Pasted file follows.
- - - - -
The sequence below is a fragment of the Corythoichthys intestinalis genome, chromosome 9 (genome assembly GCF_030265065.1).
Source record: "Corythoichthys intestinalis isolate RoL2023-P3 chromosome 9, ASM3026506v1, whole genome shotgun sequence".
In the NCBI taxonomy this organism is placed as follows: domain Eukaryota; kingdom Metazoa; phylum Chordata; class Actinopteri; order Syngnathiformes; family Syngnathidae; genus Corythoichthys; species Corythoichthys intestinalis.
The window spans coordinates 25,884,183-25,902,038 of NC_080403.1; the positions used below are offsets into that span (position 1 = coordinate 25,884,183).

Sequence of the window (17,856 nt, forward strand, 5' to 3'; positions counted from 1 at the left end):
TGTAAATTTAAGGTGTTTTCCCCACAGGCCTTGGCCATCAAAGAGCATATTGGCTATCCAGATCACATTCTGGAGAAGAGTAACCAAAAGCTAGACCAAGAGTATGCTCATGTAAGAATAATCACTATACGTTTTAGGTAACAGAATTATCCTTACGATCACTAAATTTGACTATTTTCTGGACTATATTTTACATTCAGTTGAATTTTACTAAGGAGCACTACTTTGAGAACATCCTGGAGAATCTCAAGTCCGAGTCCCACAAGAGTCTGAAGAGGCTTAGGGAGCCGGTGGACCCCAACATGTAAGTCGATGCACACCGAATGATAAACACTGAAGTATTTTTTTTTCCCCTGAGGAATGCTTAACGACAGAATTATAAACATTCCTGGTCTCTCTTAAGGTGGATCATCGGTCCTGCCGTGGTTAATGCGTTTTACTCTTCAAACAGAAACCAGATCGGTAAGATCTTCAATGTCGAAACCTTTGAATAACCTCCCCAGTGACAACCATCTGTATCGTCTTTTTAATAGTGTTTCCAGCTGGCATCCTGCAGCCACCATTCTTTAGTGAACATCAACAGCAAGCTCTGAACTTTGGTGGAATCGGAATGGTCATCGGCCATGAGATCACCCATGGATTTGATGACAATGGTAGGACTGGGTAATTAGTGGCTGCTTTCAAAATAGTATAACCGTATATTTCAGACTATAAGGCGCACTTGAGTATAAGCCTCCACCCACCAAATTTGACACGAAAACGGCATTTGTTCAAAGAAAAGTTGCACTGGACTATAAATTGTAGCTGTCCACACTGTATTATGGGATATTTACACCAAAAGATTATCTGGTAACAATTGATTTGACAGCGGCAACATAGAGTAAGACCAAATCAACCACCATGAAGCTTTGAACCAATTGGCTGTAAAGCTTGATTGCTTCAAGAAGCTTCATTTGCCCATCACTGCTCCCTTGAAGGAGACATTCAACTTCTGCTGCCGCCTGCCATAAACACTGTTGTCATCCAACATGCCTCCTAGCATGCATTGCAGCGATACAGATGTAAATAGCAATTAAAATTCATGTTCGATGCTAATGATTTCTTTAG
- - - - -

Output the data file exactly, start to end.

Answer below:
The sequence below is a fragment of the Corythoichthys intestinalis genome, chromosome 9 (genome assembly GCF_030265065.1).
Source record: "Corythoichthys intestinalis isolate RoL2023-P3 chromosome 9, ASM3026506v1, whole genome shotgun sequence".
In the NCBI taxonomy this organism is placed as follows: domain Eukaryota; kingdom Metazoa; phylum Chordata; class Actinopteri; order Syngnathiformes; family Syngnathidae; genus Corythoichthys; species Corythoichthys intestinalis.
The window spans coordinates 25,884,183-25,902,038 of NC_080403.1; the positions used below are offsets into that span (position 1 = coordinate 25,884,183).

Sequence of the window (17,856 nt, forward strand, 5' to 3'; positions counted from 1 at the left end):
TGTAAATTTAAGGTGTTTTCCCCACAGGCCTTGGCCATCAAAGAGCATATTGGCTATCCAGATCACATTCTGGAGAAGAGTAACCAAAAGCTAGACCAAGAGTATGCTCATGTAAGAATAATCACTATACGTTTTAGGTAACAGAATTATCCTTACGATCACTAAATTTGACTATTTTCTGGACTATATTTTACATTCAGTTGAATTTTACTAAGGAGCACTACTTTGAGAACATCCTGGAGAATCTCAAGTCCGAGTCCCACAAGAGTCTGAAGAGGCTTAGGGAGCCGGTGGACCCCAACATGTAAGTCGATGCACACCGAATGATAAACACTGAAGTATTTTTTTTTCCCCTGAGGAATGCTTAACGACAGAATTATAAACATTCCTGGTCTCTCTTAAGGTGGATCATCGGTCCTGCCGTGGTTAATGCGTTTTACTCTTCAAACAGAAACCAGATCGGTAAGATCTTCAATGTCGAAACCTTTGAATAACCTCCCCAGTGACAACCATCTGTATCGTCTTTTTAATAGTGTTTCCAGCTGGCATCCTGCAGCCACCATTCTTTAGTGAACATCAACAGCAAGCTCTGAACTTTGGTGGAATCGGAATGGTCATCGGCCATGAGATCACCCATGGATTTGATGACAATGGTAGGACTGGGTAATTAGTGGCTGCTTTCAAAATAGTATAACCGTATATTTCAGACTATAAGGCGCACTTGAGTATAAGCCTCCACCCACCAAATTTGACACGAAAACGGCATTTGTTCAAAGAAAAGTTGCACTGGACTATAAATTGTAGCTGTCCACACTGTATTATGGGATATTTACACCAAAAGATTATCTGGTAACAATTGATTTGACAGCGGCAACATAGAGTAAGACCAAATCAACCACCATGAAGCTTTGAACCAATTGGCTGTAAAGCTTGATTGCTTCAAGAAGCTTCATTTGCCCATCACTGCTCCCTTGAAGGAGACATTCAACTTCTGCTGCCGCCTGCCATAAACACTGTTGTCATCCAACATGCCTCCTAGCATGCATTGCAGCGATACAGATGTAAATAGCAATTAAAATTCATGTTCGATGCTAATGATTTCTTTAG